Well the basic reason for using an MVC structure shows up in an industry setup, where a single work process, a single model is followed for the development of any application. So, in case, if the project moves on from one module of an organization to another, it is much easier to provide a better understanding of the work scenario. It incorporates clarity of work.
While you, as an individual would have a different approach for your application, you when working in a combined fashion with an associate, would first discuss and land upon a commonly agreed model by the two (you and your associate). And in such a case, it separates the responsibilities assigned to you and your associate respectively with a distinctive margin.


I think MVC is used just a buzzword by theorists that are managers. However, having said that, the current iteration of the web with HTML5 prevalent, responsive design, and trying to create a single line of database programming that will work on the web and on an iPhone lends itself to the general ideas of MVC. The web front-end technology is literally moving at the speed of light right now with Jquery, new iterations of CSS control, whereas the server side of things is moving at the pace of a snail.

Eventually, everything on the server will really just be services or "applets" that pump data to the front-end and depending on what kind of client you have, that data will be consumed and displayed differently. In that sense, MVC makes sense.

In this regard, I believe in the current real world, the MVVM is really a better "pattern" or whatever you want to call it than a controller because a controller always has to go back to the model to change the view and this is slow. In the MVVM pattern the ViewModel can give immediate updates to the view. In addition the MVVM model promotes RESTful design principals IMHO.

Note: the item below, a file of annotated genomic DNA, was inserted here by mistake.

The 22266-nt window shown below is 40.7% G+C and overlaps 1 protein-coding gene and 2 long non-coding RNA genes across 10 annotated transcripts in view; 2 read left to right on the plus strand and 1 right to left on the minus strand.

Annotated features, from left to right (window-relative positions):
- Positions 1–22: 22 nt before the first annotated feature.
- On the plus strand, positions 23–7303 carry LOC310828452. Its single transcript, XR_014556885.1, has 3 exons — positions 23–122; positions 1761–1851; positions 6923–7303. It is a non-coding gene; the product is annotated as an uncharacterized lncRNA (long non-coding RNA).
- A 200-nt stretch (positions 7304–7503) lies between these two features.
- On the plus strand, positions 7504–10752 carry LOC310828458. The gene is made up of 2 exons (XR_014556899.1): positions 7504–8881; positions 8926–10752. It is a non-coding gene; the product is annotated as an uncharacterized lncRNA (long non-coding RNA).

• is this merely your opinion, or you can back it up somehow?
    – gnat
    Commented May 8, 2015 at 19:21
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    ( did not downvote) Well, it's been a buzzword going on 40+ years now if it is. Commented May 8, 2015 at 19:29
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    I would encourage you to put some additional research into the origins of the MVC pattern and the additional patterns that it spawned such as MVP and MVVM. There's a lot more history to the pattern than the current buzzwordiness would lead you to believe.
    – user53019
    Commented May 8, 2015 at 19:29
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    From Model View Controller History: "MVC was invented at Xerox Parc in the 70's, apparently by Trygve Reenskaug. I believe its first public appearance was in Smalltalk-80. For a long time there was virtually no public information about MVC, even in Smalltalk-80 documentation. The first significant paper published on MVC was "A Cookbook for Using the Model-View-Controller User Interface Paradigm in Smalltalk -80", by Glenn Krasner and Stephen Pope, published in the August/September 1988 issue of the JournalOfObjectOrientedProgramming (JOOP)."
    – user40980
    Commented May 8, 2015 at 19:38
  • There are lots of much more important buzzwords like KISS that have been around for longer and get a whole lot LESS attention. Commented May 15, 2015 at 14:55